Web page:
Protesters gathered at the Washington Hilton in D.C. on Thursday to denounce the National Prayer Breakfast taking place in the hotel and to shed light on the event organizer’s connection to anti-gay activity in Uganda.
About two dozen activists — affiliated with GetEQUAL, a group responsible for organizing protests and acts of civil disobedience across the country over LGBT issues — participated in what they called a “Breakfast without Bigotry” to draw attention to the Foundation’s work overseas.
The Foundation, also known as “The Family,” is a U.S. evangelical group that reportedly has promoted anti-LGBT views abroad. The organization, which couldn’t be reached for comment for this article, has ties to David Bahati, a lawmaker in Uganda who authored pending legislation that would institute the death penalty for homosexual acts.
Last week, the Uganda anti-gay bill received renewed attention when David Kato, an activist who was working against the pending measure, was brutally murdered after a publication in the country identified him as gay.
Clad in heavy coats and carrying harm-warmers as they braved the February cold, protesters waived Pride flags and held up signs reading “If Christians Kill Kato, They’ll Kill Me” and “David Kato: Brutally Loved to Death by Christian Missionaries.”
Activists chanted, “One, two, three, four, don’t let the Family hide any more,” and, “Hey, hey, ho, ho, the Uganda bill has got to go.”
As the motorcade approached the Washington Hilton carrying to the event President Obama, who was in attendance at the breakfast, protesters belted out the song, “We Shall Overcome.”
Dan Fotou, eastern region field director for GetEQUAL, said the intent of the protest was to inform the public about the Foundation’s involvement with anti-gay activity abroad in places like Uganda.
“The goal is to educate the attendees [about] not only the Family’s role in this, but also in their role in this Uganda “Kill the Gays” bill and their reach worldwide,” Fotou said. “What they’re really trying to do is annihilate LGBT people.”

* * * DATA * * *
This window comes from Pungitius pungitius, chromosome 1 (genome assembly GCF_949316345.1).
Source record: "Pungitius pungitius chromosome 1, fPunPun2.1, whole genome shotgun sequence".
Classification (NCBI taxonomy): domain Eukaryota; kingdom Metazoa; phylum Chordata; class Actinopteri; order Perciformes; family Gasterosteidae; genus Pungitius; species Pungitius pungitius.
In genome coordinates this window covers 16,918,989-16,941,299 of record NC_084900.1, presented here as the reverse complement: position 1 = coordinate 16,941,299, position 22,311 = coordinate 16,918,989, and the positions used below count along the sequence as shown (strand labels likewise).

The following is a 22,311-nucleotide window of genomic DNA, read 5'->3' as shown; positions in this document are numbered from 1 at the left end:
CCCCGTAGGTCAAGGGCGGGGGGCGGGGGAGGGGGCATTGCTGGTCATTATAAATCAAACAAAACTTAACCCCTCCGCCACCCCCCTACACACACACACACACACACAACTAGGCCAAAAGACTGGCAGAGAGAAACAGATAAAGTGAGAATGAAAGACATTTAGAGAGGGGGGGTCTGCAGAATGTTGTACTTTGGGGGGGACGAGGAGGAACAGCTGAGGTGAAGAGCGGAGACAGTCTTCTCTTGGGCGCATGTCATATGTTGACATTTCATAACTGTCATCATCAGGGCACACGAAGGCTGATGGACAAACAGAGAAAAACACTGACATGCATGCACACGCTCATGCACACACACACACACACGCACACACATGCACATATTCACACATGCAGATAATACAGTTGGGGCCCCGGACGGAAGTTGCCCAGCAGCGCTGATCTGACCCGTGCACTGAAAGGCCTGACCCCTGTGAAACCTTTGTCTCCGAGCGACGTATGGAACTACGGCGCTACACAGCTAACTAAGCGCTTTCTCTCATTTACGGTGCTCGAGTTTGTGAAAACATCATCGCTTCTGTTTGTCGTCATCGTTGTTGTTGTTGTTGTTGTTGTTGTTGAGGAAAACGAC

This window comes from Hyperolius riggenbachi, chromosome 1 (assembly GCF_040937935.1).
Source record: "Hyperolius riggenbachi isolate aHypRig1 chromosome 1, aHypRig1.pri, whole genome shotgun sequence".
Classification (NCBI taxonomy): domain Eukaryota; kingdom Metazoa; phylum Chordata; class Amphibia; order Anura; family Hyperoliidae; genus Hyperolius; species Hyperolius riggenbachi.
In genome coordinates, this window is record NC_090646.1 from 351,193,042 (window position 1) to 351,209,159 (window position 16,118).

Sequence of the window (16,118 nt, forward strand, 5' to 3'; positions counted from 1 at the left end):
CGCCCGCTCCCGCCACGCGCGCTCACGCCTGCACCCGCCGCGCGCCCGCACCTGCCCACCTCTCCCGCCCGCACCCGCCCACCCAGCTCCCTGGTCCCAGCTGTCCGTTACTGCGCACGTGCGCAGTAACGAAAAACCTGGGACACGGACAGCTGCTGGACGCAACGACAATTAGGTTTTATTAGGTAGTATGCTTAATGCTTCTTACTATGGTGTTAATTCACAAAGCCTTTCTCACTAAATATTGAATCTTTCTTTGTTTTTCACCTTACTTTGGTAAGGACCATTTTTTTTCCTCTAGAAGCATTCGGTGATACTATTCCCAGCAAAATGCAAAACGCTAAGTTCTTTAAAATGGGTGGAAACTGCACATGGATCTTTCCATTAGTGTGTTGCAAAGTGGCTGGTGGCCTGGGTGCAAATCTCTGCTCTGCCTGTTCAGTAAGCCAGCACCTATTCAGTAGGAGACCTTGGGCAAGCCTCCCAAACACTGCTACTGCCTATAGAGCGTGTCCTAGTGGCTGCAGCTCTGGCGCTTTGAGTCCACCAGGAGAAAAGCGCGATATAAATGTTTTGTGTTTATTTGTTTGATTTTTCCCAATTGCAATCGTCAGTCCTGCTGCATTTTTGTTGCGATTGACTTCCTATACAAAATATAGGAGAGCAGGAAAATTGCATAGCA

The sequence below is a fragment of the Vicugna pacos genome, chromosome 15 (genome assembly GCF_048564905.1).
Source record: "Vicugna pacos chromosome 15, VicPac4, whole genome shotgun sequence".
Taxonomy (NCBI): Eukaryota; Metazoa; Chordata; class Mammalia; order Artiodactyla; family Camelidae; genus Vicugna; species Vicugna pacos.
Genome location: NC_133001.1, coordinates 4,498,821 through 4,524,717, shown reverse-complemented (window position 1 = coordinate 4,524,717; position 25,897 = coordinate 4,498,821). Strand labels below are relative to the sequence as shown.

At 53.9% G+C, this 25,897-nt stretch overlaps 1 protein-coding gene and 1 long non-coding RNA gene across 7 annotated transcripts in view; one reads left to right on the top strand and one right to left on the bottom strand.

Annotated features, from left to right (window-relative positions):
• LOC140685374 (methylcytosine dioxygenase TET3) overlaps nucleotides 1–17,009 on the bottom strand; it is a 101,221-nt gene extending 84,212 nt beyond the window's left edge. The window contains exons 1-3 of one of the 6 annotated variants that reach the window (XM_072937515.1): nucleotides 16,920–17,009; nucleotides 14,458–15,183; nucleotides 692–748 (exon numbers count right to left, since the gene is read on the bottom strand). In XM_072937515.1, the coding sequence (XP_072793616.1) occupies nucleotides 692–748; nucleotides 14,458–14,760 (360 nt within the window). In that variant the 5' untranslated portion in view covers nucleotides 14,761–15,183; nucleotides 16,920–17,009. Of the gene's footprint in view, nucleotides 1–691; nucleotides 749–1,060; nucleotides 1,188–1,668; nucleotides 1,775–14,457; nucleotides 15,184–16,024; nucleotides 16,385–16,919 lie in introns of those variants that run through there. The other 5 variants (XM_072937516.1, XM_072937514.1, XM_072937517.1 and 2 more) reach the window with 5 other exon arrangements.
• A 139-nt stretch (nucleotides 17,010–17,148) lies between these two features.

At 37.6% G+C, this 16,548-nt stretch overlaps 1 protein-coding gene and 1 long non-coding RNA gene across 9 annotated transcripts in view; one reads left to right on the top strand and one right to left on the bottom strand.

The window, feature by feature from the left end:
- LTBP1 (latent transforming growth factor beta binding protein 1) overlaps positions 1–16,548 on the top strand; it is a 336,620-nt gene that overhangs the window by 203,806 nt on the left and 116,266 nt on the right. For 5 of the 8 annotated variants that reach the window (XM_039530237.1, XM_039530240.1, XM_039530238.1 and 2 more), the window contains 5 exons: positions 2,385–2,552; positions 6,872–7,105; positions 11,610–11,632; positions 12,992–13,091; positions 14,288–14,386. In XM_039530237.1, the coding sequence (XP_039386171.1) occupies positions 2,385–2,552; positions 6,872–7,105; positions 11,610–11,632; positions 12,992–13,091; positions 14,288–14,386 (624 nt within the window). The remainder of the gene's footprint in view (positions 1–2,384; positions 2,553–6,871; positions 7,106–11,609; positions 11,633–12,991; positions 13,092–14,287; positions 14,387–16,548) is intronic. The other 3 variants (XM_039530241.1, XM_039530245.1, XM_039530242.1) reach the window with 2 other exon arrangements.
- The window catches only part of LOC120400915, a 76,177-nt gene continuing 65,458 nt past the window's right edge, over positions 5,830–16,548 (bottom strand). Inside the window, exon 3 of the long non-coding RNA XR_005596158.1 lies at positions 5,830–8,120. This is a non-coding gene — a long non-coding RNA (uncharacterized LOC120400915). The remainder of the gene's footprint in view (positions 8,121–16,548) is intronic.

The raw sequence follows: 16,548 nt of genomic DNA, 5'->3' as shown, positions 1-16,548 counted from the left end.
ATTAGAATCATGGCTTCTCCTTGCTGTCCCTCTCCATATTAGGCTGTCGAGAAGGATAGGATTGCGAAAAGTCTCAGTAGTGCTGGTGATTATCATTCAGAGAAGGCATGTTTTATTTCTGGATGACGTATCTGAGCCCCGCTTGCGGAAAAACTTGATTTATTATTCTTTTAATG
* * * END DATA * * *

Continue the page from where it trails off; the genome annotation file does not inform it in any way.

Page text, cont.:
Carol Lautier, 42 and a queer D.C. resident, said she was at the protest “as a progressive Christian” and that her views are often unheard among Christian audiences.
“I think it’s important that Christian evangelicals not have the corner market on Christianity,” she said. “We need to enter the conversation that’s being dominated by conservatives.”
Many of the protest participants expressed displeasure with Obama’s participation in the National Prayer Breakfast. U.S. presidents have taken part in the breakfast consistently since the Eisenhower administration.
During his remarks at the event, Obama emphasized the importance of his faith as a guiding force for him during his presidency.
“And it is my faith, then, that biblical injunction to serve the least of these, that keeps me going and that keeps me from being overwhelmed,” Obama said. “It’s faith that reminds me that despite being just one very imperfect man, I can still help whoever I can, however I can, wherever I can, for as long as I can, and that somehow God will buttress these efforts.”
The president made no mention of Uganda or the Foundation’s ties to anti-gay initiatives abroad during his remarks.
Fotou said he would prefer Obama didn’t participate in the breakfast and would stand on the side of those who were critical of the gathering.
“It gives prestige to this breakfast,” Fotou said. “So, I would rather that they didn’t raise their stature worldwide by attending and speaking. I would ask that he didn’t [attend] this morning and breakfasts in the future.”
Shin Inouye, a White House spokesperson, noted that the president has spoken out against the killing of Kato and alluded to the Uganda anti-gay bill last year during his speech at the National Prayer Breakfast.
“As you heard this morning, the President used this opportunity to reflect on how his faith has sustained him over the last few years,” Inouye said. “It’s worth noting that it was at this venue that last year the president strongly condemned the proposed legislation in Uganda.”
Last week, in response to the murder of Kato, Obama issued a statement that “LGBT rights are not special rights; they are human rights” and recommitted his administration to “strongly support[ing] human rights and assistance work on behalf of LGBT persons abroad.”
But protester Janelle Mungo, 23, a straight D.C. resident, said speaking about the protest last year shouldn’t be enough for Obama.
“I think the fact that he spoke against the bill last year isn’t enough,” she said. “He should be speaking out against the breakfast, and not be there.”
At the beginning of the protest, activists positioned themselves on the sidewalk directly in front of the Washington Hilton, but later situated themselves across the street after D.C. police directed them to move.
Heather Cronk, managing director of GetEQUAL, said police told protesters they had to move from their initial position because they lacked a permit.
“We went to get a protest permit last week and we were told that we didn’t need one because we were going to be on public property rather than the private property of the hotel,” she said. “The police are now telling us — apparently at the request of Secret Service — that we had to be across the street.”
Cronk added that she knows Secret Service directed D.C. police to move the protesters because the officers were overheard discussing the Secret Service’s involvement in the decision.